Sunak’s D-Day gaffe: How did it go so wrong?

Sunak’s D-Day gaffe: How did it go so wrong?

7 minutes agoBy Joe Pike, Political investigations correspondentPA Media

Rishi Sunak was sitting surrounded by television cameras and blissfully unaware of the painful political storm which would soon hit.

Late on Thursday afternoon in London, the prime minister had already committed what would come to be seen as an enormous error of political judgement. But he and his Number 10 advisers had yet to even spot it.

The error seems to have been two-fold.

Firstly, the decision made many weeks back – before the general election was called – that the prime minister could miss a major part of the 6 June D-Day commemorations.

And secondly, never revisiting that decision once the election had been called and considering how bad it might look.

One Conservative source has told the BBC it just did not occur to anyone at the top of the campaign that it would be a problem, especially with the G7 summit in Italy next week where the prime minister will see all the same leaders.

Mr Sunak took part in an interview with ITV when he returned to London on Thursday afternoon – but I am told the details of that encounter had only been finalised the day before.

This means the decision to leave Normandy before the international leaders event was not made specifically to do a TV interview but to do other work.

Even as the interview with ITV’s Paul Brand concluded there was no sign the prime minister was regretting his travel plans.

Longstanding security concerns mean Number 10 are always cagey about the prime minister’s movements. Therefore, the fact an ITV interview was even being conducted was not widely known at Westminster.

Because it was being pre-recorded for a programme next Wednesday, the link to the D-Day anniversary may never have come to light.

However, an ongoing row between Mr Sunak and Sir Keir Starmer over tax policy meant this interview was the first time the PM responded on camera to accusations of “lying”.

That particular answer was clearly time-sensitive in the midst of an election campaign and the broadcaster decided to use the clip immediately.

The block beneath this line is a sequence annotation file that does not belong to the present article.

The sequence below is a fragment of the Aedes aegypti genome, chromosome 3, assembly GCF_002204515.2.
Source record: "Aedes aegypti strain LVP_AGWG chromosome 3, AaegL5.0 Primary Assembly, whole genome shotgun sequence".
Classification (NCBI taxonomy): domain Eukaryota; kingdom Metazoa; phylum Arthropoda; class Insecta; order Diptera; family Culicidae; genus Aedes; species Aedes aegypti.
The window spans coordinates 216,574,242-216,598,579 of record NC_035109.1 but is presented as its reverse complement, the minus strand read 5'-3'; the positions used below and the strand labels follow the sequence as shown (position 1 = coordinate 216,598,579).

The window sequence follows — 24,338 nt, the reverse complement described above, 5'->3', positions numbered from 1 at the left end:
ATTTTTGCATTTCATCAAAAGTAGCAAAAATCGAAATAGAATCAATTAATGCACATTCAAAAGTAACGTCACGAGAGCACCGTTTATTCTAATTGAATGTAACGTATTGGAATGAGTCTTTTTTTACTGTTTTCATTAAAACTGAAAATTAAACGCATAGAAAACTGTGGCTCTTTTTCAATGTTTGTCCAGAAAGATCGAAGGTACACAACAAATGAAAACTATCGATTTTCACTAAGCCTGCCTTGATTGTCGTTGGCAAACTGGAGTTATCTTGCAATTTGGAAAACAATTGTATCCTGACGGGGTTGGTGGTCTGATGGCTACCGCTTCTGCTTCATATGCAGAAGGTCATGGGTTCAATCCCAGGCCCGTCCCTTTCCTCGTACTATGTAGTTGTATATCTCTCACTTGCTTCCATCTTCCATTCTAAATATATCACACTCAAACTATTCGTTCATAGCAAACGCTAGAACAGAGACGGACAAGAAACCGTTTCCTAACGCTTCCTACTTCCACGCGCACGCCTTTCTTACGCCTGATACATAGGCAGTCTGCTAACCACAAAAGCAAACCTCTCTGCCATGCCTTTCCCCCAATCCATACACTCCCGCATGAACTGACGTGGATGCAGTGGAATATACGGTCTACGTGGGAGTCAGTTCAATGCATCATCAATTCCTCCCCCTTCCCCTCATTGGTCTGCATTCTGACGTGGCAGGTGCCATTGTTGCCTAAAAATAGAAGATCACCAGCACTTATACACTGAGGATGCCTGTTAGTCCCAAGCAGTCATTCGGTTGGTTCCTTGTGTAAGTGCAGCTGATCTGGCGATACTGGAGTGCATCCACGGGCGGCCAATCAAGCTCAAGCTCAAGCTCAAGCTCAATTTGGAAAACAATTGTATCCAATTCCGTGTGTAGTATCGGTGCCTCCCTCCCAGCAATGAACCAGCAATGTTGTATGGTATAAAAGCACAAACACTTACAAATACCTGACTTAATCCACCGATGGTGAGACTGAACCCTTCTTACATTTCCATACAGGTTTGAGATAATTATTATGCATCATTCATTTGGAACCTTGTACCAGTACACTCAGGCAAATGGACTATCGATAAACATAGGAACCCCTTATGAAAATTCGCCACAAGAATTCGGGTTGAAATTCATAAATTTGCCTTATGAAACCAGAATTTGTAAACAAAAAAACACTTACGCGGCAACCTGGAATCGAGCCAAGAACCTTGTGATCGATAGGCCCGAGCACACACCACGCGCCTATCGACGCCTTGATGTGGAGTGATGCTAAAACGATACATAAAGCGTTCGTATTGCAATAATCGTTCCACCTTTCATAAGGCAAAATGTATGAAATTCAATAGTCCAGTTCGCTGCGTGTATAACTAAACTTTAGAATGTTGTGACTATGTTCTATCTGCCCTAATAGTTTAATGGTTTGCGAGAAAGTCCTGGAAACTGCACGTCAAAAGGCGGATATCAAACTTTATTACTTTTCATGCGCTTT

At 8.45pm on Thursday, Paul Brand tweeted a video of Mr Sunak’s answer on tax policy.

Within 10 minutes political journalists had made the link between the two events and were asking the Conservative press office when the interview had taken place.

Official Tory sources were almost all silent.

By 10.30pm, the Labour-supporting Daily Mirror had released its Friday front page: “PM ditches D-Day”.

As anger among Tory candidates grew, aides to the prime minister debated how to respond.

Their conclusion was to apologise fast and at 7.45am today Rishi Sunak tweeted: “On reflection, it was a mistake not to stay in France longer – and I apologise”.

Among allies of Mr Sunak there is bafflement about how another campaign blunder came about.

“From one decision to the next I’m absolutely staggered,” one cabinet minister told me. “Who is in charge?”

Another source who knows the Downing Street team well said of Mr Sunak: “He surrounds himself with yes men and women who don’t challenge him.

“They are all young. None of them have run a campaign before aside from Isaac [Levido]”, the party’s campaign manager.

Others involved are more sympathetic to the pace and pressure of being on a party political campaign far behind in the polls: “Someone dropped the ball and didn’t realise it.

“They are in the midst of a stressful election, grappling with problems on all fronts. It’s easy to say now that it was an obvious error.”

One senior Conservative told the BBC: “This is catastrophic. Reform will overtake us now [in opinion polls] and we will go into meltdown.”

Some Conservative candidates are seething, others seem deflated and resigned.

“We are where we are”, one critic of the PM told me. “I did try to warn them [about Mr Sunak].”

The potency of this gaffe is in its simplicity.

Unlike many political rows which involve complex procedure or political figures you’ve never heard of, all voters can understand this story.

As well as prompting questions about the PM‘s judgement, critics will say it jars with his plan to introduce national service and present the Conservatives as the only party that can be trusted with national security.

And like many of the most painful political errors, it was completely self-inflicted.

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